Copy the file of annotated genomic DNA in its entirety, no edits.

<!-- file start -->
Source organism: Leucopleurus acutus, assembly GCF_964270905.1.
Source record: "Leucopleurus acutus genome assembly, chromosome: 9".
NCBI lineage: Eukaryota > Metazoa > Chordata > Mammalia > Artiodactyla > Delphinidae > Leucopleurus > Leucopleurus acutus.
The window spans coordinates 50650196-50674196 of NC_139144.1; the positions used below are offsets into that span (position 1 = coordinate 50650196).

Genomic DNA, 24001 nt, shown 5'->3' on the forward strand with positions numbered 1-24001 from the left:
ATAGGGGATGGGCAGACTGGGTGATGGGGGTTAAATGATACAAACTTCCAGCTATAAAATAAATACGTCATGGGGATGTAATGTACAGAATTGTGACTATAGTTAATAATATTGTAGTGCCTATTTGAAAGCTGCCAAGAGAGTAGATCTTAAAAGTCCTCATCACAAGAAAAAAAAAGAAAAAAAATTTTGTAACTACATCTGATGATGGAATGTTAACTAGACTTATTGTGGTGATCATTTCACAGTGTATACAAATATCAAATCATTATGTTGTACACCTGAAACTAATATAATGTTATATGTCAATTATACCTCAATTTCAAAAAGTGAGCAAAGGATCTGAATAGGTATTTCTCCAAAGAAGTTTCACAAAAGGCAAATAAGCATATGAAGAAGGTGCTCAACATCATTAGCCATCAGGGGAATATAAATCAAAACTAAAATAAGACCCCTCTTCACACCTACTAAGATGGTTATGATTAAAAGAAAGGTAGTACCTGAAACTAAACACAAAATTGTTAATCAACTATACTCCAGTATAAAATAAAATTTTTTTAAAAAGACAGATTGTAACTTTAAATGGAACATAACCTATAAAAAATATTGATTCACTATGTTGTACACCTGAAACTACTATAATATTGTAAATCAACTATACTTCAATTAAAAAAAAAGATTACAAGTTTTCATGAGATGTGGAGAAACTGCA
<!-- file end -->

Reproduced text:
Source organism: Leucopleurus acutus, assembly GCF_964270905.1.
Source record: "Leucopleurus acutus genome assembly, chromosome: 9".
NCBI lineage: Eukaryota > Metazoa > Chordata > Mammalia > Artiodactyla > Delphinidae > Leucopleurus > Leucopleurus acutus.
The window spans coordinates 50650196-50674196 of NC_139144.1; the positions used below are offsets into that span (position 1 = coordinate 50650196).

Genomic DNA, 24001 nt, shown 5'->3' on the forward strand with positions numbered 1-24001 from the left:
ATAGGGGATGGGCAGACTGGGTGATGGGGGTTAAATGATACAAACTTCCAGCTATAAAATAAATACGTCATGGGGATGTAATGTACAGAATTGTGACTATAGTTAATAATATTGTAGTGCCTATTTGAAAGCTGCCAAGAGAGTAGATCTTAAAAGTCCTCATCACAAGAAAAAAAAAGAAAAAAAATTTTGTAACTACATCTGATGATGGAATGTTAACTAGACTTATTGTGGTGATCATTTCACAGTGTATACAAATATCAAATCATTATGTTGTACACCTGAAACTAATATAATGTTATATGTCAATTATACCTCAATTTCAAAAAGTGAGCAAAGGATCTGAATAGGTATTTCTCCAAAGAAGTTTCACAAAAGGCAAATAAGCATATGAAGAAGGTGCTCAACATCATTAGCCATCAGGGGAATATAAATCAAAACTAAAATAAGACCCCTCTTCACACCTACTAAGATGGTTATGATTAAAAGAAAGGTAGTACCTGAAACTAAACACAAAATTGTTAATCAACTATACTCCAGTATAAAATAAAATTTTTTTAAAAAGACAGATTGTAACTTTAAATGGAACATAACCTATAAAAAATATTGATTCACTATGTTGTACACCTGAAACTACTATAATATTGTAAATCAACTATACTTCAATTAAAAAAAAAGATTACAAGTTTTCATGAGATGTGGAGAAACTGCA